Slade School of Fine Art


'Throwing Mammaw's Handkerchiefs’ (March 2020-ongoing)

Meg Klosterman
MFA Media, Year 2

Video: ​
Website: ​
Instagram: ​

‘Throwing Mammaw's Handkerchiefs’ was a project I started shortly after lockdown started. The project quickly became a sort of mediation and therapeutic practice throughout lockdown.

Love and affection have been poured into the hankies. A significant aspect to the work is the underlying use of time and the references to traditional notions of women’s work.

While spending countless hours hand sewing the pieces of cloth together, I began thinking of the individual hankies in two ways. The first, as individual women - a part of a collective.The second, each hankie as a moment in time. Together, they compile a life’s story. Either way, much like their cultural histories, the hankies became storytelling mediums.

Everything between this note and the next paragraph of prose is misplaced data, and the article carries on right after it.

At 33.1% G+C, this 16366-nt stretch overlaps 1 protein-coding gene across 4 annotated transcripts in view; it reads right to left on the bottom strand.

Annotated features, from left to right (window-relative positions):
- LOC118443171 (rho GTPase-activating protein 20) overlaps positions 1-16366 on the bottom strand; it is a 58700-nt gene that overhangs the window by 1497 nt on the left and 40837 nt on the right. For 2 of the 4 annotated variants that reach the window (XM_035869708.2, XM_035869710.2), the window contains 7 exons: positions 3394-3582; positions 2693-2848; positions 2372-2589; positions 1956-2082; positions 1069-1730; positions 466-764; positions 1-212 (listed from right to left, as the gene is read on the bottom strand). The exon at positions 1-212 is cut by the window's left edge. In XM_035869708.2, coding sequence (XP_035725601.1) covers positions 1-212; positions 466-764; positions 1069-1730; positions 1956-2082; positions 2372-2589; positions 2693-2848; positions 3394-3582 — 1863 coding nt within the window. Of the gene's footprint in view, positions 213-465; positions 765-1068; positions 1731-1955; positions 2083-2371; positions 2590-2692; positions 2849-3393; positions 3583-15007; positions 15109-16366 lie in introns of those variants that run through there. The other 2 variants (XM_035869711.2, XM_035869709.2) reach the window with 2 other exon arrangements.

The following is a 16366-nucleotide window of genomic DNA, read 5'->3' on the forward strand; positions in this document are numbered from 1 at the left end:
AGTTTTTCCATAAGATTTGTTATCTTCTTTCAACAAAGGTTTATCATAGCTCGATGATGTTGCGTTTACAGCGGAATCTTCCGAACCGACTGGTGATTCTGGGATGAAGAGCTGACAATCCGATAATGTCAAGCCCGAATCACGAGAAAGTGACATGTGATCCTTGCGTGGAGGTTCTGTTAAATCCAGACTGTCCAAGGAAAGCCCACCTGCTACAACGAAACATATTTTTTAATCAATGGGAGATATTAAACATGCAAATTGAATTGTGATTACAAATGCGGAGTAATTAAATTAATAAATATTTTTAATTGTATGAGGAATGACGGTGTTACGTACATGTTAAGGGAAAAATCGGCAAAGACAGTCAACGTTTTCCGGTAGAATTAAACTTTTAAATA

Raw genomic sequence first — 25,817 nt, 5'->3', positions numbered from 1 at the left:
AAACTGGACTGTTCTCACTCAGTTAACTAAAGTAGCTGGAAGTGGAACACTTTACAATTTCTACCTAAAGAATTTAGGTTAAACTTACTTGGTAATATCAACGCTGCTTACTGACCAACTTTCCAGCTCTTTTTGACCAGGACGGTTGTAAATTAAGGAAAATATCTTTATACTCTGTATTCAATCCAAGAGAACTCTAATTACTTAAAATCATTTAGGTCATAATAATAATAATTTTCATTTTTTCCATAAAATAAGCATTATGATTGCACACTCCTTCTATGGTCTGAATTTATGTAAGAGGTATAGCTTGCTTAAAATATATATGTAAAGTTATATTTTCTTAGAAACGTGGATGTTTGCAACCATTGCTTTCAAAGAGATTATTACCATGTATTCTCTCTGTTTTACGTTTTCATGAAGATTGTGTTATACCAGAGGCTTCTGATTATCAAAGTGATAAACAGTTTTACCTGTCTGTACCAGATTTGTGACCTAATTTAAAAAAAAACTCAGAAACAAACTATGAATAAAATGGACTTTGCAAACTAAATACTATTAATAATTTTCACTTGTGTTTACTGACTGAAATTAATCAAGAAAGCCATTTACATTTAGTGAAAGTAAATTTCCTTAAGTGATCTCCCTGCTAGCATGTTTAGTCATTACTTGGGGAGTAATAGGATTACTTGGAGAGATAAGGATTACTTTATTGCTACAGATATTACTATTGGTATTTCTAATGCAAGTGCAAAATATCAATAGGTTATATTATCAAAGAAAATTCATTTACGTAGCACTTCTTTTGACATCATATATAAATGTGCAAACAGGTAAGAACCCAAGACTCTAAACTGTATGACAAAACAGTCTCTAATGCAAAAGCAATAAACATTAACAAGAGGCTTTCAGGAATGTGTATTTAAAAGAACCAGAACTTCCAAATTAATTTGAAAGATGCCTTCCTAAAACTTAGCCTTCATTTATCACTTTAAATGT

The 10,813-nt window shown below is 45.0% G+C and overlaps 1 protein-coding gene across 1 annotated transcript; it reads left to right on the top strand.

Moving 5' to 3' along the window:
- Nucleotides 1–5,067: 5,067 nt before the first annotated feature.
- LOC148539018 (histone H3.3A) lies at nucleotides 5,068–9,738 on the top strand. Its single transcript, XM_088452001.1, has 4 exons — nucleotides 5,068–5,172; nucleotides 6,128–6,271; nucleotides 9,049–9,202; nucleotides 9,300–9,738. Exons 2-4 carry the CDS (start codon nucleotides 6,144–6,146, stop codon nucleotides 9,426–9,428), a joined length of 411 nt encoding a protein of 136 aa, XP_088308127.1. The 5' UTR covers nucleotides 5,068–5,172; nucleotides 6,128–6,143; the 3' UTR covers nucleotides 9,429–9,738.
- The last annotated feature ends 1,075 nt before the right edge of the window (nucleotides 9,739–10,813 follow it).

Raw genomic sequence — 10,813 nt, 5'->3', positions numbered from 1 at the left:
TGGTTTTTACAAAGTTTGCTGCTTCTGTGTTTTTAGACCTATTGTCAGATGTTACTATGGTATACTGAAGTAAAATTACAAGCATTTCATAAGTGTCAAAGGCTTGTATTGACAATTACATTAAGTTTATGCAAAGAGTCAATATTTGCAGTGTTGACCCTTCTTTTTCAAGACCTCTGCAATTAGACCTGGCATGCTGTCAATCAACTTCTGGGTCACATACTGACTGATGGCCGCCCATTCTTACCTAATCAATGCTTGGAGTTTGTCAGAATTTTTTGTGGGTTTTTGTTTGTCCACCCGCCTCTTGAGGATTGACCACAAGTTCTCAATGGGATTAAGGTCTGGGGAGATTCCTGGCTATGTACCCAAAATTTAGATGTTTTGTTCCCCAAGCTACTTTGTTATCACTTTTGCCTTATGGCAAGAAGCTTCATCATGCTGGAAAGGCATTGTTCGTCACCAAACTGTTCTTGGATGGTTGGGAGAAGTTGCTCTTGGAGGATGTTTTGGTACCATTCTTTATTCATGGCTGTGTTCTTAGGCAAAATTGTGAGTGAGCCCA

Once upon a time, these delicate pieces of cloth were engagement rings. They were tools of a hidden, silent language. They were tools of self expression. Claiming that one’s hankie had been thrown was an act of stating a bond between lovers. In the 1970s, men used hankies in their back pockets to express their hidden sexualities. In nearly every culture, hankies have been used as symbols of class, society, and fashion. Now, they are left in dusty boxes. They are found in antiquated nostalgia shops. Except for a few Golden Age thinkers, the vast majority of the population think they are pointless and most heartbreaking- they are unloved.

Megan Klosterman, Throwing Mammaw's Handkerchiefs


Megan Klosterman, Throwing Mammaw's Handkerchiefs